Hainault Forest Website

Written, Designed and with Photographs by Brian Ecott

Forest History

 John Alison, the Original Hainault Farmer

by Raymond Small and Elaine Wiltshire

The House of Commons passed a Bill in 1819 for the disafforestation of Hainault Forest which got thrown out by the House of Lords. When the Government approached this issue again, it knew felling of Hainault trees would be unpopular, so instead of dragging feet as normally done in such Parliamentary matters, they pushed the 1851 Act of Disafforestation through with utmost, some would say 'obscene' haste, totally ignoring the public outcry. Many considered the destruction of Hainault Forest to be state sponsored vandalism. Others backed the scheme, eager to clear land for farming. John Alison, a keen supporter of the Bill, rubbed hands together in delight when the trees started falling because he envisaged great profit in the venture.

John Carey map 1786 showing the forest before disafforestation.

New farms were to be built on Crown property and rented out by the Woods and Forests Department..  Prince Albert fully approved and wanted these to be run like those in Germany. In reality, Essex soil being nothing like that of the fertile Black Forest would make this impossible to do.

In May 1853, 24,714 Oak trees, 3,377 Oak pollards, and 86,679 Hornbeam pollards stood on the allotment to be cleared.  In addition many parts of the forest were covered in thick undergrowth. The soil was waterlogged to such a degree as to require a proper system of drainage before it could be profitably occupied for farming purposes. Four miles of public highway had to be created and the Crown was required to enclose the allotment and fence it from the roads.

The Allotment was placed under control of Commissioner Charles Gore. The only work required by the Act of Parliament that had been started when he took over was the preparation of timber for fences. Tenders were immediately obtained for building of roads and main drains. Work on these began in August 1853 and completion followed in October 1854.

Hainault Farm entrance pictured 2016. All photos Raymond Small

Hainault Farm.  The view to Hog Hill is pictured right. 2016.

Clearing of timber and undergrowth on the Crown Allotment proceeded. Lots of the timber got taken away to build ships for the British Navy. Attempts were made to let the land for grazing purposes. Advertisements were placed announcing that a portion of the Allotment would be made available for the erection of villa residences. No builders were interested. A deficiency of drinking water and lack of a railway station in the area may have been the reason for this.

Plans for a new railway to serve Hainault were made in 1857. It's possible that John Alison conceived this idea because the route would have served his three farms and made distribution of farm produce easier. The railway never got built. Click here for further details.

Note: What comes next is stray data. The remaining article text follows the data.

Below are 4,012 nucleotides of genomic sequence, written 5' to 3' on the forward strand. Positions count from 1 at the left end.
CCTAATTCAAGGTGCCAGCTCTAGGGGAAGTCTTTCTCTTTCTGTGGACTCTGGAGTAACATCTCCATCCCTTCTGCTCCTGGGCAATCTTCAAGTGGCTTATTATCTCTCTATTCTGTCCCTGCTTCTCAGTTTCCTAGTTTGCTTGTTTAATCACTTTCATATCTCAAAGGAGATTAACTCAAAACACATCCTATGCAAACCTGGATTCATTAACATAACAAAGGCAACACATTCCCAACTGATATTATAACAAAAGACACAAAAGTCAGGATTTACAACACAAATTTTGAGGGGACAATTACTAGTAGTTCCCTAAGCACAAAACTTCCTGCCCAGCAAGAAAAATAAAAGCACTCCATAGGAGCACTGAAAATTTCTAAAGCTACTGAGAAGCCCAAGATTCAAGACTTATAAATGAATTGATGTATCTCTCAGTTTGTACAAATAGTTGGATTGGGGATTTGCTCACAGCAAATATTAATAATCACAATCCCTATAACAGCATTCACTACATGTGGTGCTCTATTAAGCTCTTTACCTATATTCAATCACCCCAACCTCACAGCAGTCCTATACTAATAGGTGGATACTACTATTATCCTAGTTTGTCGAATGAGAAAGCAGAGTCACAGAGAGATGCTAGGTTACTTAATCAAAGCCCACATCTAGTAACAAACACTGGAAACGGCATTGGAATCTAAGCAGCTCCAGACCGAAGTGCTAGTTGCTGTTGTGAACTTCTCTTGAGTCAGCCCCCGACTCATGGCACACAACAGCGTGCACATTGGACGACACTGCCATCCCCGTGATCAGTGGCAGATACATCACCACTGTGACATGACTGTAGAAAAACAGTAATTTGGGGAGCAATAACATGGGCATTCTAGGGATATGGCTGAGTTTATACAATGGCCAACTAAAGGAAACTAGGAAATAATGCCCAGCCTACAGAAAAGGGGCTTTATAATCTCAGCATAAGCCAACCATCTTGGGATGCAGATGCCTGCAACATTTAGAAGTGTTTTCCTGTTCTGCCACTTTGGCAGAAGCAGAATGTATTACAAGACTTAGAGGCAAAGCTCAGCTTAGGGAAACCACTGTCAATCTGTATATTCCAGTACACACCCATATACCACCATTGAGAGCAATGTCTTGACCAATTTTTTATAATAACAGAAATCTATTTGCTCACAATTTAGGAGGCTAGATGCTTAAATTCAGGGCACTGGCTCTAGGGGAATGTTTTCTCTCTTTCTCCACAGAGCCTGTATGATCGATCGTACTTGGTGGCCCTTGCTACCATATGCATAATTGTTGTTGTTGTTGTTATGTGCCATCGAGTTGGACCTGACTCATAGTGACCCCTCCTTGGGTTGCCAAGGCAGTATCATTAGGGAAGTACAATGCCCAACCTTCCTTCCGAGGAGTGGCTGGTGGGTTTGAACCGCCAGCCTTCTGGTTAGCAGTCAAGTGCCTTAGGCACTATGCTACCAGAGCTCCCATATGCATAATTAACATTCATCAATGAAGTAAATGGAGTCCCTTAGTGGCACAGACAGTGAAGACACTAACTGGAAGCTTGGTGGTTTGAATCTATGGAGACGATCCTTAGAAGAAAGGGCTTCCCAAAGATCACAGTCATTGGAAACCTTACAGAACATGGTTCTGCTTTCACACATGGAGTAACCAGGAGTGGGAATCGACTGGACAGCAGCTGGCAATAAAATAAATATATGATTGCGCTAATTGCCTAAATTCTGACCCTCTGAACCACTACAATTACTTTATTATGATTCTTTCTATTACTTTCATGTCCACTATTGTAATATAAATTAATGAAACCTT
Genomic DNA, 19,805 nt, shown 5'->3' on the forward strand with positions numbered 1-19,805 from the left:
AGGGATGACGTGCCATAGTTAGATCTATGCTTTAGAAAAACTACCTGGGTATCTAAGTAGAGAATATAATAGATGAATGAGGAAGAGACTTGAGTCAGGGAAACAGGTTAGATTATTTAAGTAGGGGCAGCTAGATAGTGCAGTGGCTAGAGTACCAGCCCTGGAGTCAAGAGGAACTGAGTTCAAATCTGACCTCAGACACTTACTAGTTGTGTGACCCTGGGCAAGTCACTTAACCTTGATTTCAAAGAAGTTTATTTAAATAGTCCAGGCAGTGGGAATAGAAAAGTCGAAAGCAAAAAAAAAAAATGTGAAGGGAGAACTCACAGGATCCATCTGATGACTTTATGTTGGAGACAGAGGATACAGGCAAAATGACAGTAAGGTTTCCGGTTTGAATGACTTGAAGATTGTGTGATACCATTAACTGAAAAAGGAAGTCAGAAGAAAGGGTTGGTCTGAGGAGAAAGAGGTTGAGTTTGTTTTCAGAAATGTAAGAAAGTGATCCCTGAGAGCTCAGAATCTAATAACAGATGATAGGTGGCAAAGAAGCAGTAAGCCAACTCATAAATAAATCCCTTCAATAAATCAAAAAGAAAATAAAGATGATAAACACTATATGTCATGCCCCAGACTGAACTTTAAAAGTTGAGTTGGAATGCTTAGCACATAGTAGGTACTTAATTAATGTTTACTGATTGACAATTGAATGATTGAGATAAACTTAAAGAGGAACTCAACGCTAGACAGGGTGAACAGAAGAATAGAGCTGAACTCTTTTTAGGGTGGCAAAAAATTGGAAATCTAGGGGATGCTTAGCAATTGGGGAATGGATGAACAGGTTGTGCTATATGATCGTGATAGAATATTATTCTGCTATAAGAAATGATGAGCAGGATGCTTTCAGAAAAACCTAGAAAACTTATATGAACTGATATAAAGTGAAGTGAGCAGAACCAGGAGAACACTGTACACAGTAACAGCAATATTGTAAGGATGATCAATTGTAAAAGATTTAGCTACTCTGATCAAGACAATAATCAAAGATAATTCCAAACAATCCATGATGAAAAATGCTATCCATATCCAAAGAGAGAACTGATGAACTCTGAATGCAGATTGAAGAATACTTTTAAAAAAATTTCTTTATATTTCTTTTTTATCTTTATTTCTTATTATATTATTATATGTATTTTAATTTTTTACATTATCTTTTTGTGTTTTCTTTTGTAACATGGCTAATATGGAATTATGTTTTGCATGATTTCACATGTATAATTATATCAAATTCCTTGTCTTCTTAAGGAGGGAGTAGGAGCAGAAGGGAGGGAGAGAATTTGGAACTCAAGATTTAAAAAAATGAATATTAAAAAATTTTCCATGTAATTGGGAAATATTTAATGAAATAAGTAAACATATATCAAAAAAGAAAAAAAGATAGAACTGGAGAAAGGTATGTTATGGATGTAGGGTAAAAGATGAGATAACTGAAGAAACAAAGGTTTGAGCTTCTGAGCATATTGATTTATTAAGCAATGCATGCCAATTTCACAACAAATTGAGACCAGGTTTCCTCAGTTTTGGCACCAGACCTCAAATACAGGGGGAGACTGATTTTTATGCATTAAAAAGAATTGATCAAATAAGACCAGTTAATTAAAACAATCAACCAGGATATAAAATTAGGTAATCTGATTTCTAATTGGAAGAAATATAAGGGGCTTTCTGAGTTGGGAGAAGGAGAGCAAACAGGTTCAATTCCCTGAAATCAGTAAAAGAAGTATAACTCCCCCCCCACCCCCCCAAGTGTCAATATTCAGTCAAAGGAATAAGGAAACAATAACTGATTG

Contracts were made for manufacturing and laying drainage pipes at specified prices, Work on the drains commenced in April 1855. Tradesmen also agreed to buy stack-wood and other produce, which would otherwise be unsaleable.



      Forest Farm entrance


Shortly afterwards, an offer was made by Messrs. John and  Alexander Alison, to lease 1,235 acres for a term of 31 years, from 10th October 1854, at the following rents:

For the first year of the term  -   -    309.

For the second year of the term  -   618.

For the residue of the term   -  1,421 8s.

 This was upon the understanding that they pay interest on all sums expended by the Crown for drainage, and for the construction of farm buildings, at the rate of 5 and 6 per cent, respectively. On this site got built a large Farmhouse, Foreman's Residence, Cottages for four Labourers; Stabling for 28 horses; Wheelwright's Shop; a Cart and Cattle-Shed, with large Granary overhead; large Barns, and an Engine and Boiler House.

In the first year of tenancy, the Alison's had cultivated 250 acres. In addition to which, 700 acres were cleared by the Crown and partly ploughed by the Lessees.  The rest of the land got cleared in the second year. An area of 1,165 had now been cultivated, of which upwards of 600 acres had been cropped with potatoes.

    Forest Farm 2016


Forest Farm Wall Plaque 2016

The following year, another deal got struck for a further 554 acres. This was the land considered available for building purposes for which no offers had previously been received, and also two small pieces of land in the vicinity containing another 50 acres. This lease got fixed to expire at the same time as the former letting and the rents for this second lease were:

For the first year of the term  -   -   -    252 5s.

For the second year of the term  -   -  390 15s.

For the residue of the term   -   -   -     1,196 5s.

 Interest at the rate of 5 per cent on sums expended for under-drainage also had to be paid. In return, the Crown undertook to erect, at its own cost, a homestead, overseer's house, four cottages for labourers, and also provide an accommodation road,  one and a half miles in length. The site also included stables for 28 horses; and a large Barn and Cart-shed with a large Granary over it.

Forest Farm buildings 2016